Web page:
Unless a Q CEO implements a viable business model, it wouldn't matter who it was. And if he does, it won't matter who he is. But people want to make it about calling a person insulting names. Meanwhile Rome burns and the ship sinks.
Okay. Mathis will be gone, a new CEO will come and you'll still be there losing money. I can't figure out why you are so angry at the CEO of the moment when your problems are so much bigger.
What does it take to become CEO of Quiznos. Simply a desire to lie, steal, cheat, and walk away with a golden parachute when your B.S. has run it's course. Sorry Stuart, your B.S. does not make sense, never did make sense and you will be gone shortly. Move on to your next target please.
Don wonders: "You know, I'm still shocked at how quietly Blimpie stores have gone off the scene as their network shrank. I would imagine that there are a lot of sad stories by owners in that system as they've lost their fortunes. "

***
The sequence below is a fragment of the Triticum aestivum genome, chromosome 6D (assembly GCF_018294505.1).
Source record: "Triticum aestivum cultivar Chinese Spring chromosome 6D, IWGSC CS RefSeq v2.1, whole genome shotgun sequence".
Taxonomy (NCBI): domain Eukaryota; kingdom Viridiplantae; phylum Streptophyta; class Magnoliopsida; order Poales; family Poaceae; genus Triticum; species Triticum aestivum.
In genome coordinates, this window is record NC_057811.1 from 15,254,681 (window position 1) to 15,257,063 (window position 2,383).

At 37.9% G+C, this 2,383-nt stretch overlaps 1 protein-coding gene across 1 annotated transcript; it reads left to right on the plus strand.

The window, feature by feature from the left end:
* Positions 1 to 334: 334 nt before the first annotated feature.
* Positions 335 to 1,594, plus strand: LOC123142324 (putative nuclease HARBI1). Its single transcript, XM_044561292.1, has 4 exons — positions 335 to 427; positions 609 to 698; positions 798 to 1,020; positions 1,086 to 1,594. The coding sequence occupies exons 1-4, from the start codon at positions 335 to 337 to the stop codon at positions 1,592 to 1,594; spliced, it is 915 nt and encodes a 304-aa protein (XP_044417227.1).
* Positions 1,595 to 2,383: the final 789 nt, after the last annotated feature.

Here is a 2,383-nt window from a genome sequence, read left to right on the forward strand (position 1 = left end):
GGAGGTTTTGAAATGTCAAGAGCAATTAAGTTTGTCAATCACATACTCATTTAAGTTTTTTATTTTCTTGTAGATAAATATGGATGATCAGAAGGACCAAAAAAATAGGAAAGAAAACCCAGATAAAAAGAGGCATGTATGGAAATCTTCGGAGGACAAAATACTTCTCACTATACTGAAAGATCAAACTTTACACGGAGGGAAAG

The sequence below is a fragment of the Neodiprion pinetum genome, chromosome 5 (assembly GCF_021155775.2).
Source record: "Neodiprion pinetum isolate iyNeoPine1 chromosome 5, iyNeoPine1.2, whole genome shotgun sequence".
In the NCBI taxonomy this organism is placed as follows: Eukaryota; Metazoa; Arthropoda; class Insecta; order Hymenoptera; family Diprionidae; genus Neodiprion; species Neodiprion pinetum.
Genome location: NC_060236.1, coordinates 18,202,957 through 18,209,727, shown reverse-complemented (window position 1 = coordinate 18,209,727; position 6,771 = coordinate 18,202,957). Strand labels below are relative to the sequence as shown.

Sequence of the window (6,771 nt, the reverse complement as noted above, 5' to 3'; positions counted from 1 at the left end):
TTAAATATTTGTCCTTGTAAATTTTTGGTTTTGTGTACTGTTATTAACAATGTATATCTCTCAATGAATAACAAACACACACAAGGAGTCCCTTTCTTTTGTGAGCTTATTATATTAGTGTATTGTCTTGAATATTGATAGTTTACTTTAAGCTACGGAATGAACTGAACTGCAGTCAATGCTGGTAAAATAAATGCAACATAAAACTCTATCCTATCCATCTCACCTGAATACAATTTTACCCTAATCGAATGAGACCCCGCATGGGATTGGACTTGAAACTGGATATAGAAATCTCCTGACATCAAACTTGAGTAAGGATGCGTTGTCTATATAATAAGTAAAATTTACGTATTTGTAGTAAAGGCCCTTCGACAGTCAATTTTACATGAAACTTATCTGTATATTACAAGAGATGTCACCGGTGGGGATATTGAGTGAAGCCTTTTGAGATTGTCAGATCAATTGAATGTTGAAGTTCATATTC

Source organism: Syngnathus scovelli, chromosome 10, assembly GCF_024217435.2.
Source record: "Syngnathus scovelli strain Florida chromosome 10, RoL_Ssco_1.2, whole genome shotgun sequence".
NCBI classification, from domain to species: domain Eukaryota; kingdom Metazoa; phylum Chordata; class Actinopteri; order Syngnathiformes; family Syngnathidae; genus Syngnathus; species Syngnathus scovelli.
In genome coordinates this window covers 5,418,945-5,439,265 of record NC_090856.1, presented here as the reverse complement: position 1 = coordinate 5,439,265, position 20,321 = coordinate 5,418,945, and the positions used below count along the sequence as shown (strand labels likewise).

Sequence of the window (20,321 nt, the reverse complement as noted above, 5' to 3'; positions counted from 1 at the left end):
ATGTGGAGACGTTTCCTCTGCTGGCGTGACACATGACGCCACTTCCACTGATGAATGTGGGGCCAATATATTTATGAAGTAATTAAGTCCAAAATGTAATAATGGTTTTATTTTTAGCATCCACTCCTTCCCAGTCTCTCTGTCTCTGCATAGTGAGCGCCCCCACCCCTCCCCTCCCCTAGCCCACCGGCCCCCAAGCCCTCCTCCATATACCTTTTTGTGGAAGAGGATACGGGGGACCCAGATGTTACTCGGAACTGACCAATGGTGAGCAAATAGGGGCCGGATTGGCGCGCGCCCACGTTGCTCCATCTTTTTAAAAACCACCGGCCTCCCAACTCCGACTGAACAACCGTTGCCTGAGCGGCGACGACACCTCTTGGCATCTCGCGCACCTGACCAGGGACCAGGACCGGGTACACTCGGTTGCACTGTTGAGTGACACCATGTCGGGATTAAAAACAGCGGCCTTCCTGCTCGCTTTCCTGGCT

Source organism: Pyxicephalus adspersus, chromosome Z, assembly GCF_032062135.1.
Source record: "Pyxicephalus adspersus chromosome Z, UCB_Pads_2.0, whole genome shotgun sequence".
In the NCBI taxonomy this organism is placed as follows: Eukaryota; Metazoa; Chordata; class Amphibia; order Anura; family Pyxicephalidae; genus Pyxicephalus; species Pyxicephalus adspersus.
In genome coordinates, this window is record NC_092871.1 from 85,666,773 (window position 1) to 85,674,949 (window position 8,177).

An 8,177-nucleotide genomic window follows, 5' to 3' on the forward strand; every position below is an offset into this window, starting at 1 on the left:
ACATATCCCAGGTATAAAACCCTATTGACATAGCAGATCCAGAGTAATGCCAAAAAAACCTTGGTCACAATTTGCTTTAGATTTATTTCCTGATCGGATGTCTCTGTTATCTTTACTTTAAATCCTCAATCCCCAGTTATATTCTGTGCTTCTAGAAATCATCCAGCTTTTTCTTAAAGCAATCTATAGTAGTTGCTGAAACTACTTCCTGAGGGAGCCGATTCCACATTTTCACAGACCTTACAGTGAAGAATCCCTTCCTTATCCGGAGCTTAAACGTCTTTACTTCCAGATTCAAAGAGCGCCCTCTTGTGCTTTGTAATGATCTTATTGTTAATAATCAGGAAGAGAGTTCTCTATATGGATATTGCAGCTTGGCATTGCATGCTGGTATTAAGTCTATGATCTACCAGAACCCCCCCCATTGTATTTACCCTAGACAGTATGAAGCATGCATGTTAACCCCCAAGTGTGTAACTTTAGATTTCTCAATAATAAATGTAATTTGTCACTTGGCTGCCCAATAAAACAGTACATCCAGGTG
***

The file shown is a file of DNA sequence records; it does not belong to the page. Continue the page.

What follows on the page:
For about 10 years our administrative office was in a former Blimpie's. In our opinion that Blimpie's was doomed from the start due to the site's poor access and deficient parking. (It worked fine as a back office that didn't need to attract customers.) The Blimpie's lasted maybe a couple of years. One of our employees had a 2nd job there, sometimes he'd be the only one in their store.
The Owner went bankrupt. His attorney tried to get me to buy his business from him (they were tenants in the building). Yeah right, why would I do that. I think the reason he didn't lose his fortune was that he didn't have a fortune invested, and that he got out in a reasonable time rather than throwing money at it for years, sinking lower every year like so many Coldstone or Quiznos owners.
The owner became a manager for a different, top tier franchise.
Now this explains why Kahala asked it Cold stone franchisees to CO brand with Blimpie
it make sense now